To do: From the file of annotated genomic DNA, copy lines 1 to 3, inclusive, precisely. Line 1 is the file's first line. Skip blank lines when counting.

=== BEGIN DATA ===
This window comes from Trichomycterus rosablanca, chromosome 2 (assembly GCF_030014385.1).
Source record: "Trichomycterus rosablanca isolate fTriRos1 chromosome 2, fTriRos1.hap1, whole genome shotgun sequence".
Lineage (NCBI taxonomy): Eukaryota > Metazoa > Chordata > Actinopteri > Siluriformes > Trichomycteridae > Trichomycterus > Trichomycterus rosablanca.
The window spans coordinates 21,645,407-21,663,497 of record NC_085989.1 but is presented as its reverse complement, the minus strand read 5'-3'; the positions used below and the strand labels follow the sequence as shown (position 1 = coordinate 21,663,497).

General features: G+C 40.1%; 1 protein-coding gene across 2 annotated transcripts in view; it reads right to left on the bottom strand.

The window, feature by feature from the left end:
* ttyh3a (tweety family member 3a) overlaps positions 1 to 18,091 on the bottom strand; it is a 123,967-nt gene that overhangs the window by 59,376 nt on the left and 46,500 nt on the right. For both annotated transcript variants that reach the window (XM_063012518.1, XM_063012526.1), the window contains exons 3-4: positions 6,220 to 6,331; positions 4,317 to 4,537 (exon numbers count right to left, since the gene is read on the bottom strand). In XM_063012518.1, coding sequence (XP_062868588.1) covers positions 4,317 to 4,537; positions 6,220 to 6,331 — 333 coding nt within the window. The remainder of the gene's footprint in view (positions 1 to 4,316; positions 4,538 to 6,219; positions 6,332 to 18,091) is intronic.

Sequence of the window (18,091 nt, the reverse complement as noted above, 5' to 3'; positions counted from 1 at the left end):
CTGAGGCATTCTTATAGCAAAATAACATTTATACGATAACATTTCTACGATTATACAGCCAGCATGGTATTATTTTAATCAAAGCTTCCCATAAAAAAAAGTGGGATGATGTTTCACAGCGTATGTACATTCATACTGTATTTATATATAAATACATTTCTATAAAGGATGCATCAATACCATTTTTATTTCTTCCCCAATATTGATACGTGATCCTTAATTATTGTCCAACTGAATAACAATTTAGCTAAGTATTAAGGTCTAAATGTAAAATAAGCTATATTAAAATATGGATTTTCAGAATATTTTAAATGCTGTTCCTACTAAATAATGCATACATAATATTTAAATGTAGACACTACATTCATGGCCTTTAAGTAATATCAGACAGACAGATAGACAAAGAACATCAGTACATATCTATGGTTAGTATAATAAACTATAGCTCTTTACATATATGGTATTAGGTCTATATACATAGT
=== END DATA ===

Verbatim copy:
This window comes from Trichomycterus rosablanca, chromosome 2 (assembly GCF_030014385.1).
Source record: "Trichomycterus rosablanca isolate fTriRos1 chromosome 2, fTriRos1.hap1, whole genome shotgun sequence".
Lineage (NCBI taxonomy): Eukaryota > Metazoa > Chordata > Actinopteri > Siluriformes > Trichomycteridae > Trichomycterus > Trichomycterus rosablanca.